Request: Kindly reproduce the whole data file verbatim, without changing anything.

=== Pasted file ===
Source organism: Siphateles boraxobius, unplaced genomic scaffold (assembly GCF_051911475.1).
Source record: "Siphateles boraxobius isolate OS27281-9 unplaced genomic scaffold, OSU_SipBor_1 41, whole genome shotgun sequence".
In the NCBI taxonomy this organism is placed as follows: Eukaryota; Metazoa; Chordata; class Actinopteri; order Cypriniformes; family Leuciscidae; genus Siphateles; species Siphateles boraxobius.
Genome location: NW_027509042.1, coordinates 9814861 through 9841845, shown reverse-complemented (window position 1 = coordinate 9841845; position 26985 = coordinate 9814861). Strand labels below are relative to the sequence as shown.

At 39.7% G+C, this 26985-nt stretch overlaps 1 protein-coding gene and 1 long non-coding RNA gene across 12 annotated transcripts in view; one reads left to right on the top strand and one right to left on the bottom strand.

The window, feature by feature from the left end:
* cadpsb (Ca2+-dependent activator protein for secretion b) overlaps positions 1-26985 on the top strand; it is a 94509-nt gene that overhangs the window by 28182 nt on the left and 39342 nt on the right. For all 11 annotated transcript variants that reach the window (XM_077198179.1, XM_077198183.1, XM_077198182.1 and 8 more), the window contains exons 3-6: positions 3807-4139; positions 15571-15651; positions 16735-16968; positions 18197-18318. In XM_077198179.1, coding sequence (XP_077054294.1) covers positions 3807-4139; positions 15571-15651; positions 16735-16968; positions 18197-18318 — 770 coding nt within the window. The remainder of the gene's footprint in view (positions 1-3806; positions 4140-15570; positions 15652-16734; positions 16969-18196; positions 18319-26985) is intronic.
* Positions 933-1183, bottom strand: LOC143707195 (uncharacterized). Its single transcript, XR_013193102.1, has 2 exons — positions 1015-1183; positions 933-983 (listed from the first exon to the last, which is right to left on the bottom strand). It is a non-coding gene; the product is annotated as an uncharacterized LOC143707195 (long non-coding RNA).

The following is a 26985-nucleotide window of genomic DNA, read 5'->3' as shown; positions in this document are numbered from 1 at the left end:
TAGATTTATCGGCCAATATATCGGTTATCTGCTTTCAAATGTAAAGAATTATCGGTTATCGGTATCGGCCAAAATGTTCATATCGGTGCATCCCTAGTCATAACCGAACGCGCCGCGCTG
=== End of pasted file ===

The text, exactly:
Source organism: Siphateles boraxobius, unplaced genomic scaffold (assembly GCF_051911475.1).
Source record: "Siphateles boraxobius isolate OS27281-9 unplaced genomic scaffold, OSU_SipBor_1 41, whole genome shotgun sequence".
In the NCBI taxonomy this organism is placed as follows: Eukaryota; Metazoa; Chordata; class Actinopteri; order Cypriniformes; family Leuciscidae; genus Siphateles; species Siphateles boraxobius.
Genome location: NW_027509042.1, coordinates 9814861 through 9841845, shown reverse-complemented (window position 1 = coordinate 9841845; position 26985 = coordinate 9814861). Strand labels below are relative to the sequence as shown.

At 39.7% G+C, this 26985-nt stretch overlaps 1 protein-coding gene and 1 long non-coding RNA gene across 12 annotated transcripts in view; one reads left to right on the top strand and one right to left on the bottom strand.

The window, feature by feature from the left end:
* cadpsb (Ca2+-dependent activator protein for secretion b) overlaps positions 1-26985 on the top strand; it is a 94509-nt gene that overhangs the window by 28182 nt on the left and 39342 nt on the right. For all 11 annotated transcript variants that reach the window (XM_077198179.1, XM_077198183.1, XM_077198182.1 and 8 more), the window contains exons 3-6: positions 3807-4139; positions 15571-15651; positions 16735-16968; positions 18197-18318. In XM_077198179.1, coding sequence (XP_077054294.1) covers positions 3807-4139; positions 15571-15651; positions 16735-16968; positions 18197-18318 — 770 coding nt within the window. The remainder of the gene's footprint in view (positions 1-3806; positions 4140-15570; positions 15652-16734; positions 16969-18196; positions 18319-26985) is intronic.
* Positions 933-1183, bottom strand: LOC143707195 (uncharacterized). Its single transcript, XR_013193102.1, has 2 exons — positions 1015-1183; positions 933-983 (listed from the first exon to the last, which is right to left on the bottom strand). It is a non-coding gene; the product is annotated as an uncharacterized LOC143707195 (long non-coding RNA).

The following is a 26985-nucleotide window of genomic DNA, read 5'->3' as shown; positions in this document are numbered from 1 at the left end:
TAGATTTATCGGCCAATATATCGGTTATCTGCTTTCAAATGTAAAGAATTATCGGTTATCGGTATCGGCCAAAATGTTCATATCGGTGCATCCCTAGTCATAACCGAACGCGCCGCGCTG